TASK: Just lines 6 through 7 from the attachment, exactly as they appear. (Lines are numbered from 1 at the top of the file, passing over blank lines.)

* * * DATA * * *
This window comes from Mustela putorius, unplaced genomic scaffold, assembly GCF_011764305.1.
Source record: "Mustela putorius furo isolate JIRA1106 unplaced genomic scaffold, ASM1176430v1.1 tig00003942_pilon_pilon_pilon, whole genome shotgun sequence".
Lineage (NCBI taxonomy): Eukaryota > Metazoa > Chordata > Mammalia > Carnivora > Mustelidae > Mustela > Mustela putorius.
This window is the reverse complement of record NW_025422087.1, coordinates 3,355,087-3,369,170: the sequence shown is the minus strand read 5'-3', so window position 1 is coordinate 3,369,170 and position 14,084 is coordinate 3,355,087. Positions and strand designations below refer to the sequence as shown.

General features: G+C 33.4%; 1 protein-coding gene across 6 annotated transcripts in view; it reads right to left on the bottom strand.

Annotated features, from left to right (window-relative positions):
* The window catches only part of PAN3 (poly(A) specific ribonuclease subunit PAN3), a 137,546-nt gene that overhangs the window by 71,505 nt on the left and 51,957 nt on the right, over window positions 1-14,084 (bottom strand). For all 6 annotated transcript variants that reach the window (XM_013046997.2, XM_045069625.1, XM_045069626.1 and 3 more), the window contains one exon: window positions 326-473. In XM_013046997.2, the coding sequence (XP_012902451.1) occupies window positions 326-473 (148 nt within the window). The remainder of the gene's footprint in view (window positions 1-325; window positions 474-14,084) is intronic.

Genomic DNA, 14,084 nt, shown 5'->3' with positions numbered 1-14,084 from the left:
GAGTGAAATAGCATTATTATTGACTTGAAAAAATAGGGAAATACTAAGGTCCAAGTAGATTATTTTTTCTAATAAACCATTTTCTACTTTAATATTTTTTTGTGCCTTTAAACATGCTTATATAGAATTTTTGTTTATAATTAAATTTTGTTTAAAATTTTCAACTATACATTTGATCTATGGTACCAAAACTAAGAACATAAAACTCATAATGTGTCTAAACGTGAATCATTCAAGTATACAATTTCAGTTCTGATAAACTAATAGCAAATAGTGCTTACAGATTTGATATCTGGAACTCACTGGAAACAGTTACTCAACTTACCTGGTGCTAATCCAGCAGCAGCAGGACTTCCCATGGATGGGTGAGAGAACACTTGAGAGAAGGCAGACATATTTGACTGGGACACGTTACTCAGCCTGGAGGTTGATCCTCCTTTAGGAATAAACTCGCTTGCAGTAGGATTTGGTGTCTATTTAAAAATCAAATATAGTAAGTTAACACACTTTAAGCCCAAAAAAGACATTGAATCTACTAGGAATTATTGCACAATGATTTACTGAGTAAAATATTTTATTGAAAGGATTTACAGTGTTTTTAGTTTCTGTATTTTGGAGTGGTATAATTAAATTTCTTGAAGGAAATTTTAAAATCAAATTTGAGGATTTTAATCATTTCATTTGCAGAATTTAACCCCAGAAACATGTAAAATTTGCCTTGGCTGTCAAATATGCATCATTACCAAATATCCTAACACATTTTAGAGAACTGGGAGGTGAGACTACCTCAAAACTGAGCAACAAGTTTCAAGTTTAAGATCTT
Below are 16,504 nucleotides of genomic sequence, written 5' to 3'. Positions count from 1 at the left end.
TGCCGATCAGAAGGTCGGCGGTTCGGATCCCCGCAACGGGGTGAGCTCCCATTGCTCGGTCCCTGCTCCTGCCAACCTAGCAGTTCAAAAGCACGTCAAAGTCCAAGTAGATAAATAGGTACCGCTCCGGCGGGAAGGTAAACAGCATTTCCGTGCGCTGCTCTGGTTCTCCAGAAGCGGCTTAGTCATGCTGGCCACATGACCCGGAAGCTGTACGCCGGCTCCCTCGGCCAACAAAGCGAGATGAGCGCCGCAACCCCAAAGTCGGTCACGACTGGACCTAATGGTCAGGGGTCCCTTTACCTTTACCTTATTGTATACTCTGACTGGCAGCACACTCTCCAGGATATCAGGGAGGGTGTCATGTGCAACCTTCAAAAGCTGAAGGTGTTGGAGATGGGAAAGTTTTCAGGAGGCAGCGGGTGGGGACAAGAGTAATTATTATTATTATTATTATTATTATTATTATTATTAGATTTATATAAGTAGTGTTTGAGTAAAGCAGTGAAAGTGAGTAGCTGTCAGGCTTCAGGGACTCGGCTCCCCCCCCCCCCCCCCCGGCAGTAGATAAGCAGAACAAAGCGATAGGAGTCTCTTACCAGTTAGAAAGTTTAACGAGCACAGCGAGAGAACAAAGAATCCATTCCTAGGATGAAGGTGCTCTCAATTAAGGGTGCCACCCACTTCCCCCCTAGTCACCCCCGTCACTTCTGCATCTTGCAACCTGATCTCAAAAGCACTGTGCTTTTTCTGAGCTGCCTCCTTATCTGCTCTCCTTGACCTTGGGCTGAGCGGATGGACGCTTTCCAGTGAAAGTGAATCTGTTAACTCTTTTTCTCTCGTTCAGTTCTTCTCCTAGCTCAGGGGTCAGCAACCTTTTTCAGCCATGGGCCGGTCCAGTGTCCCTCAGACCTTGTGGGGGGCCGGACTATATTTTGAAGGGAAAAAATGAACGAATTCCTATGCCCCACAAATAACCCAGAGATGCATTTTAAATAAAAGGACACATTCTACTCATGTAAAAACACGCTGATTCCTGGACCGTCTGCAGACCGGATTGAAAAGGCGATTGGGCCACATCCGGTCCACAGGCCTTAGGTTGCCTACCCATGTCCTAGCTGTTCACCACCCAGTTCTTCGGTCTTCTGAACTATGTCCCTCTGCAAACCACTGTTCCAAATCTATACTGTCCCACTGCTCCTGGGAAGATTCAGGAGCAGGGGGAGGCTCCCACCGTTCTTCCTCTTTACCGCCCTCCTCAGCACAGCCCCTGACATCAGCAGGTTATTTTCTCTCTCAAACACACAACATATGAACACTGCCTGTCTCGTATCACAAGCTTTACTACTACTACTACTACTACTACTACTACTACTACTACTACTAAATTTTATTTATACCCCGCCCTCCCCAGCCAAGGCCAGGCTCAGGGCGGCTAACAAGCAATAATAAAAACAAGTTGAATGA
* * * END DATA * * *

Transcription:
Annotated features, from left to right (window-relative positions):
* The window catches only part of PAN3 (poly(A) specific ribonuclease subunit PAN3), a 137,546-nt gene that overhangs the window by 71,505 nt on the left and 51,957 nt on the right, over window positions 1-14,084 (bottom strand). For all 6 annotated transcript variants that reach the window (XM_013046997.2, XM_045069625.1, XM_045069626.1 and 3 more), the window contains one exon: window positions 326-473. In XM_013046997.2, the coding sequence (XP_012902451.1) occupies window positions 326-473 (148 nt within the window). The remainder of the gene's footprint in view (window positions 1-325; window positions 474-14,084) is intronic.